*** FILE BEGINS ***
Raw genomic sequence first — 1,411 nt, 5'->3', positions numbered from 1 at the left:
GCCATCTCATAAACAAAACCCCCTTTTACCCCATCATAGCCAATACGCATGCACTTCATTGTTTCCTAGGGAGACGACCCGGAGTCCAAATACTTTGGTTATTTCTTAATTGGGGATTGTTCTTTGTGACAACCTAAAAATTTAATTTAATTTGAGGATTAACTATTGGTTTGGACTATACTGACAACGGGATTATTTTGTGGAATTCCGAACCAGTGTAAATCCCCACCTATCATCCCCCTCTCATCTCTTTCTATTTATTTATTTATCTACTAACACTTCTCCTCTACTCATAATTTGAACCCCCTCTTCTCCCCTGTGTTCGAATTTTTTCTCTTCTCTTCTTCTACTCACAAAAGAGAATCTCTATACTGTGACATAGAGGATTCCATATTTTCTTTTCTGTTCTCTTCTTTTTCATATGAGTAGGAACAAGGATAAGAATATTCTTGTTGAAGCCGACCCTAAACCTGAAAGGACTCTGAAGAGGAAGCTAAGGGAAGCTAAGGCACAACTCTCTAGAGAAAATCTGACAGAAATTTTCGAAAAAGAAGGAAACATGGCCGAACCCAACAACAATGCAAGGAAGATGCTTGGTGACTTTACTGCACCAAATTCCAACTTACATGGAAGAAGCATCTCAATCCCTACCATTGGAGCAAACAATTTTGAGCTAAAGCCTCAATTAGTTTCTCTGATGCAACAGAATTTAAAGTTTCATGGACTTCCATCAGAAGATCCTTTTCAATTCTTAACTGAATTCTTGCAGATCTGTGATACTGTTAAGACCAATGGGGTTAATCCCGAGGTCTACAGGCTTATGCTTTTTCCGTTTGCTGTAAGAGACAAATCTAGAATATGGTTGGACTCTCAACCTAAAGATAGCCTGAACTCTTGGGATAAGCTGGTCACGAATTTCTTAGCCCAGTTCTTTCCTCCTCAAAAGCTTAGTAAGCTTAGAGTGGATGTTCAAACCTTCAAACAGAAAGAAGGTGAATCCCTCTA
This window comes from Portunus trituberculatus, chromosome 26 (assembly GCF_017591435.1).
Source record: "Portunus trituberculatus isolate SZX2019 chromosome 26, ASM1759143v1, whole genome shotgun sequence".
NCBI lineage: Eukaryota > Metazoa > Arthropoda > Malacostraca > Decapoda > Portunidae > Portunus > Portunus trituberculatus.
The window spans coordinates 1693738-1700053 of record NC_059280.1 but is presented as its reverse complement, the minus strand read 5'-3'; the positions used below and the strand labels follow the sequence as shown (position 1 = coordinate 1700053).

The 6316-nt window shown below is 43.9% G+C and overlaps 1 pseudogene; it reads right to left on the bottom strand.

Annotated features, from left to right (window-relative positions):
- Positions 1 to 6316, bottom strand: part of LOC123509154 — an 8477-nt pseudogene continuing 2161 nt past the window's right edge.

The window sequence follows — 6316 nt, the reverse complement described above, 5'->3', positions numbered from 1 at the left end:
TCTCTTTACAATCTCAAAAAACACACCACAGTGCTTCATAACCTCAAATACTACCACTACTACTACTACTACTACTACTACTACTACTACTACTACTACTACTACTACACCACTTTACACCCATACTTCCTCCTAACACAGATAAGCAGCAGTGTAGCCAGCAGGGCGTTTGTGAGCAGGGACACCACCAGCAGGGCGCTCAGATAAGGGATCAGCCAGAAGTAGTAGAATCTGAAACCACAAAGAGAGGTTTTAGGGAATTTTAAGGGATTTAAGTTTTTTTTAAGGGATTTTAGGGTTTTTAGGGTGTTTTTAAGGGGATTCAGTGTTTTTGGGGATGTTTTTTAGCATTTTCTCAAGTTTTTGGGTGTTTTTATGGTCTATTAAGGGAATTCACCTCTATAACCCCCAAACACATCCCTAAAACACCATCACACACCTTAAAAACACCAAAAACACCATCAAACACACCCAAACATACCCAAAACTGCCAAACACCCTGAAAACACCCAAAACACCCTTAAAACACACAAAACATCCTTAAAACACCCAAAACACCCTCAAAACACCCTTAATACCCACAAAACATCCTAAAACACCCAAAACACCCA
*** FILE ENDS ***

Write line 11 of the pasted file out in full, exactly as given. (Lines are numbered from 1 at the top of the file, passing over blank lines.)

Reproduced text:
TCTCTTTACAATCTCAAAAAACACACCACAGTGCTTCATAACCTCAAATACTACCACTACTACTACTACTACTACTACTACTACTACTACTACTACTACTACTACTACACCACTTTACACCCATACTTCCTCCTAACACAGATAAGCAGCAGTGTAGCCAGCAGGGCGTTTGTGAGCAGGGACACCACCAGCAGGGCGCTCAGATAAGGGATCAGCCAGAAGTAGTAGAATCTGAAACCACAAAGAGAGGTTTTAGGGAATTTTAAGGGATTTAAGTTTTTTTTAAGGGATTTTAGGGTTTTTAGGGTGTTTTTAAGGGGATTCAGTGTTTTTGGGGATGTTTTTTAGCATTTTCTCAAGTTTTTGGGTGTTTTTATGGTCTATTAAGGGAATTCACCTCTATAACCCCCAAACACATCCCTAAAACACCATCACACACCTTAAAAACACCAAAAACACCATCAAACACACCCAAACATACCCAAAACTGCCAAACACCCTGAAAACACCCAAAACACCCTTAAAACACACAAAACATCCTTAAAACACCCAAAACACCCTCAAAACACCCTTAATACCCACAAAACATCCTAAAACACCCAAAACACCCA